Whether on stage, behind the scenes or at home, Sri Vamsi Matta has always been acutely aware of the role he plays in the cast of life. Born into a Dalit family (formerly known as the “untouchable” caste), Matta’s work and art forms center on his lived experience as a former “untouchable” and society’s perceived importance of social hierarchies—even ones that have, in theory, long been disbanded.
With the topic of caste at the center of most of his work, Matta aims to engage a conversation that challenges the status quo. “My questions of identity [and] my understanding have come from that location,” said Matta. “The root of everything is actually caste because caste is a hierarchical order that defines where you fall in the society.”
The visual and theater artist was born in Visakhapatnam, India, and raised in Bengaluru (Bangalore), but success in either city was futile due not only to his subject matter, but also to gatekeeping within institutions, performance spaces and galleries.
Social media, however, changed that and made it possible for artists like Matta to share their work outside of the “gate-kept” institutions. His online presence would eventually draw the attention of program residency lead, Zara Chowdhary, from the UW–Madison’s Center for South Asia.
“Because my work existed on social media, through folks who knew about my work, I was able to connect with Zara and the idea of bringing me to Madison sprouted,” said Matta.
The residency appointments highlight the importance of interdisciplinary arts, noting that they can break down barriers and silos, advance intellectual artistic diversity, and give opportunities to people who do not fit into the traditional modes of inquiry and practice.
Along with the artists, the program brings together students and faculty from all areas of campus. As part of the position, Matta is teaching a course called, “Whose Art Is It Anyway? Explorating Folk Performance from South Asia.” In the course, he and his students examine folk performances, a form of art he notes originated in marginalized locations, from India through different lenses ranging from personal to social to spiritual.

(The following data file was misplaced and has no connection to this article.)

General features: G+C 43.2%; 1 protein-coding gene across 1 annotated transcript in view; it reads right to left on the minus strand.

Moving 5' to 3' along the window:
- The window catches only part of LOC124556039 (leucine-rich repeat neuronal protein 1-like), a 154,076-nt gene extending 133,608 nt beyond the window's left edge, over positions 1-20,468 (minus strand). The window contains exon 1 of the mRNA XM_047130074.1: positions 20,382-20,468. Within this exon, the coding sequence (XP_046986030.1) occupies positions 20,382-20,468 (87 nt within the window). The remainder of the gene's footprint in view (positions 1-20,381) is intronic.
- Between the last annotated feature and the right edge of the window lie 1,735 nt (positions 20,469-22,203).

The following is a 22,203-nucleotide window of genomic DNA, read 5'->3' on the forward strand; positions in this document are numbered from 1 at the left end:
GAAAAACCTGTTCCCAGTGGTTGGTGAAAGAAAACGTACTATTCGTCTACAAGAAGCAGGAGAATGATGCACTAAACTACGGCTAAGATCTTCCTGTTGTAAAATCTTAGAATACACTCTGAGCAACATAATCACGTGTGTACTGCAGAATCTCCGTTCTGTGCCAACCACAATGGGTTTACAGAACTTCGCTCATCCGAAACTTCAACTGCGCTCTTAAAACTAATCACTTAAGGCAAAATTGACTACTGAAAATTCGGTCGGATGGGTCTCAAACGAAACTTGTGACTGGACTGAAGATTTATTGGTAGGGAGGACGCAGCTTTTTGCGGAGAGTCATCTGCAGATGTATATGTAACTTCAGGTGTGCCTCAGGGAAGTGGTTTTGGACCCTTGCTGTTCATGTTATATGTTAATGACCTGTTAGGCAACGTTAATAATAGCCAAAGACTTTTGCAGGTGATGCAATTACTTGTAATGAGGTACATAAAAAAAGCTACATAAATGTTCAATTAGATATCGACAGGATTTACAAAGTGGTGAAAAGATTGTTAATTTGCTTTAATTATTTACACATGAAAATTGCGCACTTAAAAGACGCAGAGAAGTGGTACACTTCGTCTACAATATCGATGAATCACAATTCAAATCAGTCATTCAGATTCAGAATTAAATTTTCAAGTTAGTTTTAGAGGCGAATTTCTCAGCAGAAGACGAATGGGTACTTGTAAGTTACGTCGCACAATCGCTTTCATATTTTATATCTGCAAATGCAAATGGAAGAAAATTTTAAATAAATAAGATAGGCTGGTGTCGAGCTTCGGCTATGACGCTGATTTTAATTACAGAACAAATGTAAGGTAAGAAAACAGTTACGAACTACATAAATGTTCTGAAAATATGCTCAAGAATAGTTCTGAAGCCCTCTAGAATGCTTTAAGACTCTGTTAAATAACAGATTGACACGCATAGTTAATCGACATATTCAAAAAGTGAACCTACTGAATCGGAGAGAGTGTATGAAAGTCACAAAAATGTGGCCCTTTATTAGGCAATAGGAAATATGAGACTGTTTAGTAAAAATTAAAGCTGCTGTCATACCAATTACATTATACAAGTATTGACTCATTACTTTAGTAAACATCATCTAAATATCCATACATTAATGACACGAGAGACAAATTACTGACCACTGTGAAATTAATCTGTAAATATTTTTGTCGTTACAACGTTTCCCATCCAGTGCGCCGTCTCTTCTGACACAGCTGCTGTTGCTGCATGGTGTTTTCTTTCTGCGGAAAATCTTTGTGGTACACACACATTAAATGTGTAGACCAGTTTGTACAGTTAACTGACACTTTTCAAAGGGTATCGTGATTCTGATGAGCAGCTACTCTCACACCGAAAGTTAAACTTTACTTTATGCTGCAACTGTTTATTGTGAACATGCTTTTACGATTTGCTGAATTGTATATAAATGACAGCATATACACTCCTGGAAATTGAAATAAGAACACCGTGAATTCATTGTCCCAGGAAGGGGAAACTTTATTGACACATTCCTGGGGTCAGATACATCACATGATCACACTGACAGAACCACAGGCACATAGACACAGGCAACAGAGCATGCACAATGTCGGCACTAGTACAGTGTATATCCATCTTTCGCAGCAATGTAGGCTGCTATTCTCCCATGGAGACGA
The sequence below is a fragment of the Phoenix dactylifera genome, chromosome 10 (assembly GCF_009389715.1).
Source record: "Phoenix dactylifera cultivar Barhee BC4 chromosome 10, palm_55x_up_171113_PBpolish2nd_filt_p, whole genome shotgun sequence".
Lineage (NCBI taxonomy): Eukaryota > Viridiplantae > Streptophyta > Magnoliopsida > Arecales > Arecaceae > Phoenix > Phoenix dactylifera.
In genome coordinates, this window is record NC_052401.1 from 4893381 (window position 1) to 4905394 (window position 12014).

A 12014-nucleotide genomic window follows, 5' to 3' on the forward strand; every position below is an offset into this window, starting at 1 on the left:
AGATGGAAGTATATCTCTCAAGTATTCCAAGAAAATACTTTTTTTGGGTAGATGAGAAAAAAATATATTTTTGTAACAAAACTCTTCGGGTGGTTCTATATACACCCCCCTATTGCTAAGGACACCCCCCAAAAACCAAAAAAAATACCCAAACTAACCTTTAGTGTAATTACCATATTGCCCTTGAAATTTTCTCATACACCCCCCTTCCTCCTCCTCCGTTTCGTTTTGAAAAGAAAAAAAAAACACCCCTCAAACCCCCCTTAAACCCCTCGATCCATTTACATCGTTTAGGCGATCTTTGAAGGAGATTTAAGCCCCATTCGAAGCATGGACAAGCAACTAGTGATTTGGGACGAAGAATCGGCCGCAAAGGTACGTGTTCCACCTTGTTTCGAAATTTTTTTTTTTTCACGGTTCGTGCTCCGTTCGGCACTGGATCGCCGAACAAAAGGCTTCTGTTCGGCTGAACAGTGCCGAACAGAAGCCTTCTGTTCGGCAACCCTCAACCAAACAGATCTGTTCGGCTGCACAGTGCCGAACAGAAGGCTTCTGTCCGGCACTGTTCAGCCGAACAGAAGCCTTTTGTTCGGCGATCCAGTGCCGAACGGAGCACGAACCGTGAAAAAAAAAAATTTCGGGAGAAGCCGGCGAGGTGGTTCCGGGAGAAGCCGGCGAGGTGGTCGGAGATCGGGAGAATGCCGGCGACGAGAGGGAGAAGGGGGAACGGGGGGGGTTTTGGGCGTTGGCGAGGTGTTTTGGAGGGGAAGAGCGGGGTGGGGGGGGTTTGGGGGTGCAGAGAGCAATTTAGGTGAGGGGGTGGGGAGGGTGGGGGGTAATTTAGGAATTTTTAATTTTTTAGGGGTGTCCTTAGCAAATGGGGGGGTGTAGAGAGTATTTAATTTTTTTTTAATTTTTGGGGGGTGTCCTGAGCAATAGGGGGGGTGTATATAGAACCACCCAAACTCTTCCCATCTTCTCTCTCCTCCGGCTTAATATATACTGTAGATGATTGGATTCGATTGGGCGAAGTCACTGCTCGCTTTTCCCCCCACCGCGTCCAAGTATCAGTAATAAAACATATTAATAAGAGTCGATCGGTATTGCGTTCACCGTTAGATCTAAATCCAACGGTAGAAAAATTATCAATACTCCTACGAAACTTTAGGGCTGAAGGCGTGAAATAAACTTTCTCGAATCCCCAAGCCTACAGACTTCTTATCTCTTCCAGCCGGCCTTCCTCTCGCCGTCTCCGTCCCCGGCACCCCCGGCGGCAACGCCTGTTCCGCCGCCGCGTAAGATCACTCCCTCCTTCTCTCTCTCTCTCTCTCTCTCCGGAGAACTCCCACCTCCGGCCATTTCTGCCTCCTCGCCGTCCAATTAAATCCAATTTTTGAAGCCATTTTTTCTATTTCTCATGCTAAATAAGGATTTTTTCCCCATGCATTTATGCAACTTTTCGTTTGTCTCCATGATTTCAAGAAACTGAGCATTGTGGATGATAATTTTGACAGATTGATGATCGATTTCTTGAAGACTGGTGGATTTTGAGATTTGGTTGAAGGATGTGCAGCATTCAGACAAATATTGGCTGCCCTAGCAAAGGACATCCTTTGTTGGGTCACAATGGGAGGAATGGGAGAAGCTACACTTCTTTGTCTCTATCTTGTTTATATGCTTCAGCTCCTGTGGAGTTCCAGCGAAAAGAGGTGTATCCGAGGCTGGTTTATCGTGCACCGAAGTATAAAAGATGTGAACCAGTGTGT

While Matta says the focus of the course is caste, he emphasized that it also addresses a central question: “What does it mean to live in a society that is actually not equitable, not equal, not egalitarian?”
Through his course, open to all degree programs, Matta hoped to “find students who are in the margins and sort of give them a language to speak about.”
His yearlong residency, the first in IARP’s history, will continue into the spring 2024 semester as he works with Chowdhary to write and produce a musical production titled “BLUE.” The final piece will be a collaboration with First Wave Scholars as well as Indian and Indian American poets, and other artists from a multitude of backgrounds.
Though not completed yet, “BLUE” will center on the experience of a first-generation Indian American freshman student named Chandra. The production will follow her journey, touching on topics such as caste, as she “navigates through her initial year, aspiring to pursue her passion for drumming despite her academic start in soil science,” said Matta.
He hopes that those who come to see BLUE not only get to witness Chandra’s story but are also able to engage in conversation around the topic of caste.
Upon the completion of BLUE and his year-long residency, Matta will return to India and prepare to share his upcoming play, “Star in the Sky.” With his cast and crew ready and the show fully written, Matta looks forward to telling the next story and continuing the conversation.
“I would like to make the umbrella bigger,” said Matta. “Education is the way to go forward in talking about caste and telling the stories of people in these communities.”
Story by Jaya Larsen